Press Briefing



At a Headquarters press conference following the Ministerial Meeting of States Parties to the Comprehensive Nuclear-Test-Ban Treaty (CTBT), held at United Nations Headquarters, New York, on 14 September, the Minister for Foreign Affairs of Australia, Alexander Downer, expressed deep concern that arms control and disarmament initiatives had been making little progress in Geneva.

Responding to a question on ratification of the CTBT, Mr. Downer said, “We were hoping that not only would we get to ratification and entry into force of the Comprehensive Test-Ban Treaty, but that negotiations on the Conference on Disarmament in Geneva could begin on a fissile material cut-off treaty. And it is a matter of real disappointment that these important arms control and disarmament initiatives just aren’t getting going at the Conference on Disarmament in Geneva.” The Conference on Disarmament in Geneva concluded its 2002 session on

12 September.

Jaap de Hoop Scheffer, Foreign Minister of the Netherlands, explained that what the ministerial meeting had sought to do was to remove all obstacles to the ratification of the Treaty. He regarded it as one of the biggest obstacles to progress on disarmament.

Earlier, Yoriko Kawaguchi, Minister for Foreign Affairs of Japan, urged all States parties to the Treaty that had attended the ministerial meeting to promote its entry into force. The Treaty represented a pillar of nuclear disarmament and non-proliferation, she said.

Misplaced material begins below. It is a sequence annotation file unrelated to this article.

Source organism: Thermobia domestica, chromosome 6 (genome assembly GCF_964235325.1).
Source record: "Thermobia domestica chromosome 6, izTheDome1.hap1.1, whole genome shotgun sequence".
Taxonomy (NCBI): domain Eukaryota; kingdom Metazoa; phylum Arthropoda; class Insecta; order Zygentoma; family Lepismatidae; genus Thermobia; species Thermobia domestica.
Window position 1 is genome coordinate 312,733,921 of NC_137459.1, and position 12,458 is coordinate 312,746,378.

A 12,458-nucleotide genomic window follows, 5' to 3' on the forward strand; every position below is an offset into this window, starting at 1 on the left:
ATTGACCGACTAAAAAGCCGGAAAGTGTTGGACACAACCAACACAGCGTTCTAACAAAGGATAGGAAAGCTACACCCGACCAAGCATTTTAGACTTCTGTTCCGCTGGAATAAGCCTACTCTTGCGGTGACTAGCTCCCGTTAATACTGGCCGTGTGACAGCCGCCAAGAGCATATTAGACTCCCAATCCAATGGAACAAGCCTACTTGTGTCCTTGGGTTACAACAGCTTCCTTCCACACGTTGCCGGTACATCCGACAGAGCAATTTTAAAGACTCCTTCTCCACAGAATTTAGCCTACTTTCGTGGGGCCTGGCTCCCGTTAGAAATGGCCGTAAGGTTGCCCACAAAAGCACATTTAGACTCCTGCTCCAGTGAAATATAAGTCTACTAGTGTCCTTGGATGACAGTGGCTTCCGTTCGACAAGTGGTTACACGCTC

In his opening remarks, Mr. de Hoop Scheffer urged more countries to sign and ratify the Treaty, saying that the ministerial meeting had helped to focus attention on the CTBT, which was the most effective barrier against the spread of nuclear weapons and crucial to the work being done to eliminate nuclear weapons. A moratorium on testing was not enough, he said, adding that success also depended on a credible verification regime.

The three Ministers agreed that States whose ratification would make the CTBT fully effective bore a special responsibility in this regard. There were

165 signatories to the Treaty, with 93 having ratified. However, only 31 out of 44 nuclear States had ratified the CTBT. The Treaty would put moral and political pressure on any country that was contemplating nuclear testing, Mr. Downer said.

Responding to a question on the implications of the debate over Iraq’s nuclear status, he said it should encourage rather than discourage support for the Treaty. The more countries that support the various multilateral disarmament initiatives, the better.

Mr. de Hoop Scheffer said it was important to convince the United States that the Treaty was in their interest.

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